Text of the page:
Georgie and I are the same age and we’re pretty similar… except, she’s a dog and I’m a cat.
Wait, what? Yep, that’s correct.
It took some time for us to adapt. She has a strange way of playing, and we’re more like “friennemies”: I run when she runs after me, she screams when I scratch her nose, I jump when she scares me… the usual.
Since we’ve started our journey, I’ve met a bunch of other cats and dogs, a couple of calves – they’re so much fun to play with! –, horses – way too big if you ask me –, guanacos, nandus, and other-looking weird and oddly-named animals.
A typical day in my #vanlife
I sleep at the feet of my two hoomans, or curled up against them if it’s winter.
In the morning, I’ve got big responsibilities: making sure that Thibault gets up and doesn’t go back to sleep while Anna makes breakfast.
If we stay at the same spot for 2 days or more, I go out in the morning to run my errands and come back when I’m hungry, thirsty, when I have a #2 emergency – I never poop outside, I have some decency – or if I’m the mood for hugs.
When my hoomans call my name, I know that I have to get back to the van. Sometimes, I couldn’t care less and let them wait around until I decide it’s time for me to hop on.
(Although I have a weak spot: if the hoomans slice a melon open, I’ll drop whatever I’m doing and run straight to them. Don’t tell anyone.)
Now, if we have to drive out to a new spot, I’m not allowed out at all. ?
For most of the day, I take naps, play hide and seek with Thibault, explore the neighborhood, climb on trees, and hit the sack at around midnight.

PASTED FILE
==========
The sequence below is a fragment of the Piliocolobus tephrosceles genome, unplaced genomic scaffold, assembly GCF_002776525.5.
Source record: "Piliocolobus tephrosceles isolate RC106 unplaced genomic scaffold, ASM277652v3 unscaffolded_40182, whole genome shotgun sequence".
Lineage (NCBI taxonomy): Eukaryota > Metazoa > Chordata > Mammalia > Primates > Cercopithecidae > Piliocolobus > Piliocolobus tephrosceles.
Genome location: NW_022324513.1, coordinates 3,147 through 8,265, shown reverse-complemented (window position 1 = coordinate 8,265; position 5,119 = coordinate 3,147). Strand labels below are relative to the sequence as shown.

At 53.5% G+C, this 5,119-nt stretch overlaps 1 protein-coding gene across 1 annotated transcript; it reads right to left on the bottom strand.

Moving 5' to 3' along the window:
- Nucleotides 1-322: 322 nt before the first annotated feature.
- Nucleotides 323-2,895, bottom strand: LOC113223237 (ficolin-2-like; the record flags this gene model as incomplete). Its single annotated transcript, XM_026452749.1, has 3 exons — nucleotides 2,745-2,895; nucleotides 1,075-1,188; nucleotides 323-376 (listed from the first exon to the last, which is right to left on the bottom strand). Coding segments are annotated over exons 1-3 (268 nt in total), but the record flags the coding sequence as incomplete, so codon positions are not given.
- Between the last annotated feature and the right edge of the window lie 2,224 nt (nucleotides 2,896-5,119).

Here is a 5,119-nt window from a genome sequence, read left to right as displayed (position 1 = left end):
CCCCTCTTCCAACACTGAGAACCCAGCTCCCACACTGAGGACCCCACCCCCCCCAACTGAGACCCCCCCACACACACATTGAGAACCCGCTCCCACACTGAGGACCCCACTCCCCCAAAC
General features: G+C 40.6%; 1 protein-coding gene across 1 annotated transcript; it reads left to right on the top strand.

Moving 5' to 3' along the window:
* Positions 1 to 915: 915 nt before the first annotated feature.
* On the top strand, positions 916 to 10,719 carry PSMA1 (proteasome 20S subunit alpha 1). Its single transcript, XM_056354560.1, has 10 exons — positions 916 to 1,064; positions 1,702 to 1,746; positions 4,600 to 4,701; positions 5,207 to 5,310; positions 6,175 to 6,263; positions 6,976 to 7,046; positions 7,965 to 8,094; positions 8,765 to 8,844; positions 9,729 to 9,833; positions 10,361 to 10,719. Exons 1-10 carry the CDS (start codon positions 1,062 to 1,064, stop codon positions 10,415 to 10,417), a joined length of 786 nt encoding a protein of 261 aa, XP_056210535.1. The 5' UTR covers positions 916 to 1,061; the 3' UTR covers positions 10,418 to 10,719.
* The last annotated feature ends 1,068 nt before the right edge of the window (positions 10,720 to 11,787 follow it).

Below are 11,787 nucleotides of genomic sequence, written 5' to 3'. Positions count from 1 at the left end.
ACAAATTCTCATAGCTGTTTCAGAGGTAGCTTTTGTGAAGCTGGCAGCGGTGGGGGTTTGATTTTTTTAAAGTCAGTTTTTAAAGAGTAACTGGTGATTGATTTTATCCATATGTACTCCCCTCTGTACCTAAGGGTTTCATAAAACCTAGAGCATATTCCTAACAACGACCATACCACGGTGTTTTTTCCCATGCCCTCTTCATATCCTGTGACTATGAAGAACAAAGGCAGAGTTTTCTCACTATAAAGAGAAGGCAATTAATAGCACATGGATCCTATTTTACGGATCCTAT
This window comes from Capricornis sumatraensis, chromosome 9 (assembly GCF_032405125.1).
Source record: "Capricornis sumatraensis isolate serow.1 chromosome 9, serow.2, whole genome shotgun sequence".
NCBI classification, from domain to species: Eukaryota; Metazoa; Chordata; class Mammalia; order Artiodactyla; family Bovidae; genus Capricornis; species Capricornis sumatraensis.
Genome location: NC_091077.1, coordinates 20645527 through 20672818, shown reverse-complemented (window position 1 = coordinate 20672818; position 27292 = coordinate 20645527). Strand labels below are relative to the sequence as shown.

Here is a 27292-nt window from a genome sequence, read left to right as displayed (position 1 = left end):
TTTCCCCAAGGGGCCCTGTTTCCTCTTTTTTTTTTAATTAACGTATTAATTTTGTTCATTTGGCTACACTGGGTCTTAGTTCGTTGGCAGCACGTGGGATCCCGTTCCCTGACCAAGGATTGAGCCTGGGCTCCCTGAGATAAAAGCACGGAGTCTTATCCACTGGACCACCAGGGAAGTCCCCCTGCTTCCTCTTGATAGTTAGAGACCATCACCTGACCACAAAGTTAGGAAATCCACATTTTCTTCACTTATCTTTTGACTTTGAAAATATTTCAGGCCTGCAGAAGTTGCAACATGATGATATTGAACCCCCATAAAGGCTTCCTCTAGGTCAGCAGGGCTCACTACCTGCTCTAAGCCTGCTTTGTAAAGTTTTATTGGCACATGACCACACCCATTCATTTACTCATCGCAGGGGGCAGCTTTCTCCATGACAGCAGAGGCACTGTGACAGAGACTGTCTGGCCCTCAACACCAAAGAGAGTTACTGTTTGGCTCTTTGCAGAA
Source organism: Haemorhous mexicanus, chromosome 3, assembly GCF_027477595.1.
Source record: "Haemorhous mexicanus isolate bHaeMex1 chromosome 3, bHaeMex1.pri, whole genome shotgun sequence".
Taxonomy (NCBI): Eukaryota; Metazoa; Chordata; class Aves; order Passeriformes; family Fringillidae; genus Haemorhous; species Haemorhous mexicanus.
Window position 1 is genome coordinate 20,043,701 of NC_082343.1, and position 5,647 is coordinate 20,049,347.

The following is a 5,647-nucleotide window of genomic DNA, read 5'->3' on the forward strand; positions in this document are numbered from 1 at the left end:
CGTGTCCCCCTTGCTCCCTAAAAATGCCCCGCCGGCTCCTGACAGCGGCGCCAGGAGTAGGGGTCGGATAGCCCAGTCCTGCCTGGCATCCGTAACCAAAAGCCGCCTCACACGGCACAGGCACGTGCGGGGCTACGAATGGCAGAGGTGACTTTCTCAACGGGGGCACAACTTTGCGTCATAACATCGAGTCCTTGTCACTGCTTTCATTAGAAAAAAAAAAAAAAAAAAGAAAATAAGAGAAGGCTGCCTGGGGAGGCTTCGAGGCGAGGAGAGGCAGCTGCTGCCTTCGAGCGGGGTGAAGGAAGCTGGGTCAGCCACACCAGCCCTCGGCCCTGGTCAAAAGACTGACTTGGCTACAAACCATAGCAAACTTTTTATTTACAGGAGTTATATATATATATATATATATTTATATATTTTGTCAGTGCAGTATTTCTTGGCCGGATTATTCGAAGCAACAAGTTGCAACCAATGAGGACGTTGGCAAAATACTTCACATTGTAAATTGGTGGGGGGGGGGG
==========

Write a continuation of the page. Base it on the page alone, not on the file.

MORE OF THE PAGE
Whenever we’re on the road, I lie down on the bed and watch the landscapes go by or just take a nap.
From city life to van life
What has changed in my life since we’ve left Paris? Everything.
Anna and Thibault are way more relaxed, and spend a lot of time with me – sometimes too much, if you ask me.
I get to live my outdoor dream life, I quit my bland organic cat food diet, I’m fitter and way more agile, and I have new friends. So many people take pictures of me, I really think I’m going to be the next Cat-stagram star – so watch this space.
The downside? Way too many vet appointments. ?
Every time we cross a border, the hoomans have to take me to a vet clinic so that I can get flea treatment and a new health certificate. The vets are always impressed with my size and weight, as the average cats in South America are half my size; they’re more like mini-cats.
Also, I’m not too fond of the sniffing dogs at the borders. They come into my home on wheels with their big smelling bodies and look for stuff. I’m not sure what the fuss is all about. Sometimes, my hoomans have to put me in my travel crate so that I don’t attack the dog… or the other way around, I’m not sure.
Van life: yay or nay?
Call me Outdoor Junkie, if you like. A definite YAY!
Van life is super cool. I’ve got used to move around a lot, and I’m super excited to explore so. many. more. places.
My hoomans better have a nice big outdoor space for me to roam whenever we go back home.
About Matcha’s hoomans
Anna is a full time van lifer and digital nomad. She lives with her partner Thibault and their cat Matcha in their van Red Rocket. They started their journey on the Pan-American Highway in June 2019. She love reading maps (while she sucks at using GPS), discovering local street food, eating any baked food with cinnamon, learning as many languages as possible, and wandering in the mountain every day.